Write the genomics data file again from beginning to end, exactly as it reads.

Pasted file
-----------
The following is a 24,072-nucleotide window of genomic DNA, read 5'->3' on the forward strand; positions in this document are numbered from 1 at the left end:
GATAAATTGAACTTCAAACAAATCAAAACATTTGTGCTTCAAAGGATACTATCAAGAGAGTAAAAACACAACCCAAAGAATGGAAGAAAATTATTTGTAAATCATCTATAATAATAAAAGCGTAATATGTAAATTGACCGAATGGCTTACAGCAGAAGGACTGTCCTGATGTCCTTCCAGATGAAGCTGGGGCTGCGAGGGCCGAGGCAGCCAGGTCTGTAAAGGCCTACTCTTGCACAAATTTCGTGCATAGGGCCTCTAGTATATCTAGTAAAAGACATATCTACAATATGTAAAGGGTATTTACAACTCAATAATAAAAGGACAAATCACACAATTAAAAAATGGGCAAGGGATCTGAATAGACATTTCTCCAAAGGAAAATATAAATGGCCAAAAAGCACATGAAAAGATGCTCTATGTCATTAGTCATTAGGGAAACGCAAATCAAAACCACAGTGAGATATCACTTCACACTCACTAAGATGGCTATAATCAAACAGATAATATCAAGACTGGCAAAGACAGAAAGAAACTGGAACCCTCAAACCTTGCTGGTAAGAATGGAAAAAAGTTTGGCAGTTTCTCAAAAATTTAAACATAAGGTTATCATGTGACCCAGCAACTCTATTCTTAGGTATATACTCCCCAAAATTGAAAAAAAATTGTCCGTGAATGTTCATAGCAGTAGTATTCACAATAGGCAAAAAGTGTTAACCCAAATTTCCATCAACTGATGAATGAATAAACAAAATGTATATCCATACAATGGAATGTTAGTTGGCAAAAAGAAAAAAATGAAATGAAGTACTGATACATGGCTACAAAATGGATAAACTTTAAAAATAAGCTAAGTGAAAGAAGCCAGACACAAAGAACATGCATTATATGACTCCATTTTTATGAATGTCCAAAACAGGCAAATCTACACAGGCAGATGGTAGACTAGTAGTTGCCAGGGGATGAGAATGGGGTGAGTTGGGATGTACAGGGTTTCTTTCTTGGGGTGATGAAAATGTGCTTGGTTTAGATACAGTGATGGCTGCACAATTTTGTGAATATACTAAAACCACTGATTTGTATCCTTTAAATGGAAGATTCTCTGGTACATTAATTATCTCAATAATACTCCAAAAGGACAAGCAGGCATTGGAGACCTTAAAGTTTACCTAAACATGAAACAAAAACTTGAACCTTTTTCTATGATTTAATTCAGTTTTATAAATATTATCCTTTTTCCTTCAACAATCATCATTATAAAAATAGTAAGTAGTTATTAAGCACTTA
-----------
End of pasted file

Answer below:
The following is a 24,072-nucleotide window of genomic DNA, read 5'->3' on the forward strand; positions in this document are numbered from 1 at the left end:
GATAAATTGAACTTCAAACAAATCAAAACATTTGTGCTTCAAAGGATACTATCAAGAGAGTAAAAACACAACCCAAAGAATGGAAGAAAATTATTTGTAAATCATCTATAATAATAAAAGCGTAATATGTAAATTGACCGAATGGCTTACAGCAGAAGGACTGTCCTGATGTCCTTCCAGATGAAGCTGGGGCTGCGAGGGCCGAGGCAGCCAGGTCTGTAAAGGCCTACTCTTGCACAAATTTCGTGCATAGGGCCTCTAGTATATCTAGTAAAAGACATATCTACAATATGTAAAGGGTATTTACAACTCAATAATAAAAGGACAAATCACACAATTAAAAAATGGGCAAGGGATCTGAATAGACATTTCTCCAAAGGAAAATATAAATGGCCAAAAAGCACATGAAAAGATGCTCTATGTCATTAGTCATTAGGGAAACGCAAATCAAAACCACAGTGAGATATCACTTCACACTCACTAAGATGGCTATAATCAAACAGATAATATCAAGACTGGCAAAGACAGAAAGAAACTGGAACCCTCAAACCTTGCTGGTAAGAATGGAAAAAAGTTTGGCAGTTTCTCAAAAATTTAAACATAAGGTTATCATGTGACCCAGCAACTCTATTCTTAGGTATATACTCCCCAAAATTGAAAAAAAATTGTCCGTGAATGTTCATAGCAGTAGTATTCACAATAGGCAAAAAGTGTTAACCCAAATTTCCATCAACTGATGAATGAATAAACAAAATGTATATCCATACAATGGAATGTTAGTTGGCAAAAAGAAAAAAATGAAATGAAGTACTGATACATGGCTACAAAATGGATAAACTTTAAAAATAAGCTAAGTGAAAGAAGCCAGACACAAAGAACATGCATTATATGACTCCATTTTTATGAATGTCCAAAACAGGCAAATCTACACAGGCAGATGGTAGACTAGTAGTTGCCAGGGGATGAGAATGGGGTGAGTTGGGATGTACAGGGTTTCTTTCTTGGGGTGATGAAAATGTGCTTGGTTTAGATACAGTGATGGCTGCACAATTTTGTGAATATACTAAAACCACTGATTTGTATCCTTTAAATGGAAGATTCTCTGGTACATTAATTATCTCAATAATACTCCAAAAGGACAAGCAGGCATTGGAGACCTTAAAGTTTACCTAAACATGAAACAAAAACTTGAACCTTTTTCTATGATTTAATTCAGTTTTATAAATATTATCCTTTTTCCTTCAACAATCATCATTATAAAAATAGTAAGTAGTTATTAAGCACTTA